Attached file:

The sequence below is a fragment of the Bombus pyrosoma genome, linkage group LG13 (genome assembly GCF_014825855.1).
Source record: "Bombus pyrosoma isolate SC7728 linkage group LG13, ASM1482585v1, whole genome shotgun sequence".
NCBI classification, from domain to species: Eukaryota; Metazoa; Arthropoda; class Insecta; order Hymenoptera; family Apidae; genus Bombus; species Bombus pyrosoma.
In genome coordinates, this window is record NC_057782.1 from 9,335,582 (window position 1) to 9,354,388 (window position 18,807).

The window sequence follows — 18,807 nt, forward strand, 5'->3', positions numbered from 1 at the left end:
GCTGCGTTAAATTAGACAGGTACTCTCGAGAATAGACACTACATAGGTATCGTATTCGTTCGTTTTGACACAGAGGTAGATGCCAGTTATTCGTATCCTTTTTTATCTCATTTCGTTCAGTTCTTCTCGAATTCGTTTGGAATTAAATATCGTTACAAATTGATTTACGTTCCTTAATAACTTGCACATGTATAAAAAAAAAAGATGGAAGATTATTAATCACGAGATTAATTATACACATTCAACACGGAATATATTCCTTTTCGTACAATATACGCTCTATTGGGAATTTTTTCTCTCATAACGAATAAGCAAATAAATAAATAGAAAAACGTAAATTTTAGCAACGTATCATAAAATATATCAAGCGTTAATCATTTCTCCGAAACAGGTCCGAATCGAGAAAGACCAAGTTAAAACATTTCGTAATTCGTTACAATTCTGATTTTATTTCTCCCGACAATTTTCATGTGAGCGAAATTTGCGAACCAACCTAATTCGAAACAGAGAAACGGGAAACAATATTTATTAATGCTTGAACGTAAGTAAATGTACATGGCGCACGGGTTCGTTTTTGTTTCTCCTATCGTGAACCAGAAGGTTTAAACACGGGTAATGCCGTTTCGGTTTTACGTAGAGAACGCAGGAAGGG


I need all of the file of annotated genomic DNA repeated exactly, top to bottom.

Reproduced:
The sequence below is a fragment of the Bombus pyrosoma genome, linkage group LG13 (genome assembly GCF_014825855.1).
Source record: "Bombus pyrosoma isolate SC7728 linkage group LG13, ASM1482585v1, whole genome shotgun sequence".
NCBI classification, from domain to species: Eukaryota; Metazoa; Arthropoda; class Insecta; order Hymenoptera; family Apidae; genus Bombus; species Bombus pyrosoma.
In genome coordinates, this window is record NC_057782.1 from 9,335,582 (window position 1) to 9,354,388 (window position 18,807).

The window sequence follows — 18,807 nt, forward strand, 5'->3', positions numbered from 1 at the left end:
GCTGCGTTAAATTAGACAGGTACTCTCGAGAATAGACACTACATAGGTATCGTATTCGTTCGTTTTGACACAGAGGTAGATGCCAGTTATTCGTATCCTTTTTTATCTCATTTCGTTCAGTTCTTCTCGAATTCGTTTGGAATTAAATATCGTTACAAATTGATTTACGTTCCTTAATAACTTGCACATGTATAAAAAAAAAAGATGGAAGATTATTAATCACGAGATTAATTATACACATTCAACACGGAATATATTCCTTTTCGTACAATATACGCTCTATTGGGAATTTTTTCTCTCATAACGAATAAGCAAATAAATAAATAGAAAAACGTAAATTTTAGCAACGTATCATAAAATATATCAAGCGTTAATCATTTCTCCGAAACAGGTCCGAATCGAGAAAGACCAAGTTAAAACATTTCGTAATTCGTTACAATTCTGATTTTATTTCTCCCGACAATTTTCATGTGAGCGAAATTTGCGAACCAACCTAATTCGAAACAGAGAAACGGGAAACAATATTTATTAATGCTTGAACGTAAGTAAATGTACATGGCGCACGGGTTCGTTTTTGTTTCTCCTATCGTGAACCAGAAGGTTTAAACACGGGTAATGCCGTTTCGGTTTTACGTAGAGAACGCAGGAAGGG